Emilie Rusch

Methane in the atmosphere is increasing but rapid growth in shale development may not be to blame

The findings, published today in the journal Scientific Reports, are the result of a detailed analysis of a global dataset of the isotopic composition of methane produced from the shale formations
Stock image of shale gas rig

Although shale oil and gas development has increased rapidly since 2008, the industry’s growth is not responsible for the majority of recent increases in atmospheric methane, new research shows.

The findings, published today in Scientific Reports, are the result of a detailed analysis of a large global dataset of the isotopic composition of methane – that is, the unique chemical signature of the gas – produced from the shale formations that account for most global shale gas production.

After water vapor and carbon dioxide, methane is the third-most important greenhouse gas and a significant contributor to global climate change. Recent increases in methane in the atmosphere have been attributed to increased emissions from wetlands and cattle, as well as from shale gas and shale oil developments.

“What we found is developments of shale gas and oil on average produce and emit methane significantly more enriched in the heavy carbon isotope 13C than the atmospheric methane signal,” said Alexei Milkov, professor of geology and geological engineering at Colorado School of Mines and the paper’s lead author. “Methane increase in the atmosphere since 2008 is accompanied by a decrease in heavy isotope 13C. If shale gas and oil were conceived to dominate recent emissions of methane to the atmosphere, then atmospheric methane would very simply become more enriched in 13C since 2008, but that is not consistent with global observations.”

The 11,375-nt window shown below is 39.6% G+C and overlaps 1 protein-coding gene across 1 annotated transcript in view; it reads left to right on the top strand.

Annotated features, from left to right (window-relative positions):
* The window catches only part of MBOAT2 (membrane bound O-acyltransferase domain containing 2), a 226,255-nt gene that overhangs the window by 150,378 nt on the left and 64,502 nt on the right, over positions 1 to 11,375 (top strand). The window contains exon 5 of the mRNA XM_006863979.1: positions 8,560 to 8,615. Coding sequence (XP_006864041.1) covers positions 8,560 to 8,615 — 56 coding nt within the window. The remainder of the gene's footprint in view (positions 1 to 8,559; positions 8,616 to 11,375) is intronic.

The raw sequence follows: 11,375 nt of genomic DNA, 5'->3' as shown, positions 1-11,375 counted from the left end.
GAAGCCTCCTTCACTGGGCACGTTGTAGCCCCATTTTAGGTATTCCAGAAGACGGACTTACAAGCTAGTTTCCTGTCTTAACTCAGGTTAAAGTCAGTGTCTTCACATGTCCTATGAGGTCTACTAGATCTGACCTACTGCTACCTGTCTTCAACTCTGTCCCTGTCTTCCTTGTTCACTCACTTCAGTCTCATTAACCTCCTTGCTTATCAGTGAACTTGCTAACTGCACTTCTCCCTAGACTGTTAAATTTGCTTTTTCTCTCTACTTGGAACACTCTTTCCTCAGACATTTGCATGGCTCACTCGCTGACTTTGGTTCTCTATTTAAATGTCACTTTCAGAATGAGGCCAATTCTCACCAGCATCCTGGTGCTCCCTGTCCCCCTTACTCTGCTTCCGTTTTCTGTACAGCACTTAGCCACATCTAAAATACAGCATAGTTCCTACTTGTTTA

“Our results suggest that changing emissions of other (isotopically lighter) methane sources, such as wetlands and cattle husbandry, may actually dominate the increase in global methane emissions to the atmosphere.”

Co-authors on the paper are Stefan Schwietzke of the Environmental Defense Fund (Germany), Grant Allen of the Centre for Atmospheric Science at The University of Manchester (UK), Owen A. Sherwood of the Department of Earth and Environmental Sciences at Dalhousie University (Canada) and Giuseppe Etiope of the Istituto Nazionale di Geofisica e Vulcanologia (Italy).     

“It’s important to better understand all sources and sinks of methane and how they can collectively explain the observed patterns of atmospheric increases,” Milkov said. “Further, we should not lose sight of the powerful impact of interventions to reduce emissions from these sources.”

The full paper, “Using global isotopic data to constrain the role of shale gas production in recent increases in atmospheric methane,” is available at:

Emilie Rusch

Emilie Rusch

Director of Communications
About Mines
Colorado School of Mines is a public research university focused on science and engineering, where students and faculty together address the great challenges society faces today - particularly those related to the Earth, energy and the environment.